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Clinical Psychology and Gerontology

Question:

Discuss about the Clinical Psychology and Gerontology.

Answer:

Introduction:

The areas of the brain affected during the state of fear and anxiety have been determined by neuroimaging research. The objective of the research was to develop new treatment methods for treating patients with clinical anxiety which is almost always associated with fear. Parts of the brain that are involved when a person experiences fear and anxiety are the amygdala, the nucleus accumbens, the hippocampus, the ventromedial hypothalamus,  periaquiductal gray, insular cortex, thalamic nuclei and prefrontal regions of the brain that include the infralimbic cortex (Shin & Liberzone, 2010). The nuclei associated with the amygdala and the brain stem nuclei are also involved. While the amygdala is understood to be involved in the processing of emotion and memory and fear and anxiety (Shioiri, 2010).

Effects on the Brain

Anxiety is often the outcome of the behavioural changes that occur due to anticipatory affective and cognitive factors when a person is faced with an uncertainty about   potential future threat (Grupe & Nitschke, 2013). The uncertainty about a future event makes it difficult for an individual to avoid the event or to mitigate its effect, it leads to anxiety. At times fear may be associated with anxiety.

The experience of anxiety by the brain due to unconditioned stimuli or perception of threat occur due to the role of various parts of the brain. The central role is played by the amygdaloid nuclei which cause the acquisition of fear conditioning. The various physical responses to fear have been understood to be caused by the role that the hippocampus plays in contextual processing. Extinction recall occurs due to processes in the infralimbic cortex. Together these processes form the fear circuitry. The roles of avoiding events that cause anxiety and cognition about components that lead to apprehensive anxiety only in the human beings and this is where the prefrontal cortex regions is likely to be involved.

Effects on the Body

Excessive fear and anxiety can cause the release of the hormone cortisol from the adrenal gland.  Stress hormone that is released by the adrenal gland - cortisol can cause hyperglycemia and an increase in the blood levels of triglycerides so that these can be used as fuel by the body. Inability to sleep, short attention spans and memory issues are the effects of raised levels of stress hormones. Other physical effects on the body are - difficulty swallowing, giddiness, severe headache, general irritability, increased heartbeat, lack of concentration, muscle aches, tense muscles nausea, nervousness, rapid breathing, hyperventilation, profuse sweating, trembling of limbs and twitching. Increased anxiety and fear over a long period of time can cause inability of the immune system to guard the body against infections, an digestive system, tense muscles, inability to recall recent events, premature onset of heart disease, and even heart attack ("How worrying affects your body", n.d.).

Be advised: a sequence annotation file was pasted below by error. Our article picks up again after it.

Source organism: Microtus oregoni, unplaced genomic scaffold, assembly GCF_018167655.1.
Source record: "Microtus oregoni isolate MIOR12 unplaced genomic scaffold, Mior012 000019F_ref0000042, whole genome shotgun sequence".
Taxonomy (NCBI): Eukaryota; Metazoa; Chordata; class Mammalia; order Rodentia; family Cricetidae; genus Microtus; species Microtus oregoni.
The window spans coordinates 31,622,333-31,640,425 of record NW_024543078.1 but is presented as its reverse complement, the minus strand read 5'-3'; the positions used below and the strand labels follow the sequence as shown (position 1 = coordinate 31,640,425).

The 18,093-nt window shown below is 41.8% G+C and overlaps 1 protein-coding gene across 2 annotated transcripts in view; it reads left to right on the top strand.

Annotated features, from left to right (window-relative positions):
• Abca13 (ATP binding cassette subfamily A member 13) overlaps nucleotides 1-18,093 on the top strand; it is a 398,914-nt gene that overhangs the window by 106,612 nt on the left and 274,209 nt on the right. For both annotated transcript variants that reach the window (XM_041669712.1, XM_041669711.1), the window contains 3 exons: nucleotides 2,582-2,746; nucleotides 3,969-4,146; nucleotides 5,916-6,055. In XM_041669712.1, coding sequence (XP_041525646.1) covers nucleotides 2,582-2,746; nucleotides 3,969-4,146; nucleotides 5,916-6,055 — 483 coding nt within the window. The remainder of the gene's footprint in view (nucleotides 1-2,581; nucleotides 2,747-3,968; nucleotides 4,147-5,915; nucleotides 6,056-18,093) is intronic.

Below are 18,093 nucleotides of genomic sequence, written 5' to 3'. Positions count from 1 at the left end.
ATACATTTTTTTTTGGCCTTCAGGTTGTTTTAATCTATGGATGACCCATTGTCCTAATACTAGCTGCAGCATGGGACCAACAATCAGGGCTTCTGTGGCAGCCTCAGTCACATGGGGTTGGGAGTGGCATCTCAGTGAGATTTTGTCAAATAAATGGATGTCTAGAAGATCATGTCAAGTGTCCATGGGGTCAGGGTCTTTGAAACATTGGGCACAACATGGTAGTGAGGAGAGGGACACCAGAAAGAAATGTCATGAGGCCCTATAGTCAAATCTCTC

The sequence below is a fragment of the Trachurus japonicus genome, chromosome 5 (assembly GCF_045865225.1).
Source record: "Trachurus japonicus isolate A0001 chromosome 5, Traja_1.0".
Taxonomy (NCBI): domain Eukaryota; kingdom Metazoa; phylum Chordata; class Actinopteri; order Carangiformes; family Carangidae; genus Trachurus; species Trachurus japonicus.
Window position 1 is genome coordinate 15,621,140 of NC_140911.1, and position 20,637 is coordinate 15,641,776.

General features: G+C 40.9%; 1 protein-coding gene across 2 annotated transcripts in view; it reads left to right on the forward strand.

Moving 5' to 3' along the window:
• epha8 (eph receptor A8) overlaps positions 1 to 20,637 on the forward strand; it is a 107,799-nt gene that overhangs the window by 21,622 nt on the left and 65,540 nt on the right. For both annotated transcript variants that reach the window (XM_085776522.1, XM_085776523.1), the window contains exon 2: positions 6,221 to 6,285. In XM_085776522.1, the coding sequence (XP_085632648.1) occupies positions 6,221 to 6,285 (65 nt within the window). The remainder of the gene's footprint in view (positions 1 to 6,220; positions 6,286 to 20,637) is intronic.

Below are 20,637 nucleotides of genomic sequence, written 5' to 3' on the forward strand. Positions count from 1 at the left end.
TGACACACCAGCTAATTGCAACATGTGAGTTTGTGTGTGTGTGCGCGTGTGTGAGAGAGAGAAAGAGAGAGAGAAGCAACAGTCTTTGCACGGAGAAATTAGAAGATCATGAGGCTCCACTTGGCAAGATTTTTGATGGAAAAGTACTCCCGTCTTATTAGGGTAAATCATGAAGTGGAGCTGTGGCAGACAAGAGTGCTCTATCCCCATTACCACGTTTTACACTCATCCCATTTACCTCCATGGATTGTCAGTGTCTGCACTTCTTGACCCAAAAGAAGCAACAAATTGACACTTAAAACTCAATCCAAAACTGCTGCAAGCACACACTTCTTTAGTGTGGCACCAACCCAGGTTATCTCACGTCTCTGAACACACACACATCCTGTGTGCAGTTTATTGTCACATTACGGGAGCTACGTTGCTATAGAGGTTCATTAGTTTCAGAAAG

Prenatal stress can alter the morphology of brain, cause anxiety-related behaviour, affect coping mechanisms and regulation of the HPA once the child attains adulthood. The behavioural and neuroendocrine responses to stress in individuals can be affected due to differences in regulation of genes that control these factors owing to variations in maternal care (Steimer, 2002).

There are two distinct categories of people-  people who are susceptible to hypnosis and those with a low hypnotic ability. Changes in the brain are experienced only by those people who can get hypnotised and these changes are rather distinct. There is a decrease in activity in the area of brain called the dorsal anterior cingulate. This area of the brain helps a person to decide about what to worry about and what not to be anxious about. The hypnotized people experience an increase in connections between the insula and the dorsolateral prefrontal cortex of the brain. The insula helps in forming a mind body connection while the prefrontal cortex helps in planning and performing tasks. As a result of the mind body connection, during hypnosis it is possible to reduce gastric secretions, alter the heart rate and reduce blood pressure. Even skin conductance can undergo a change. The third change in the brain is the reduction in connections between the prefrontal cortex and the brain's default mode network. Usually this phenomenon in observed in people prone to daydreaming (Jiang, White, Waelde, & Spiegel, 2016).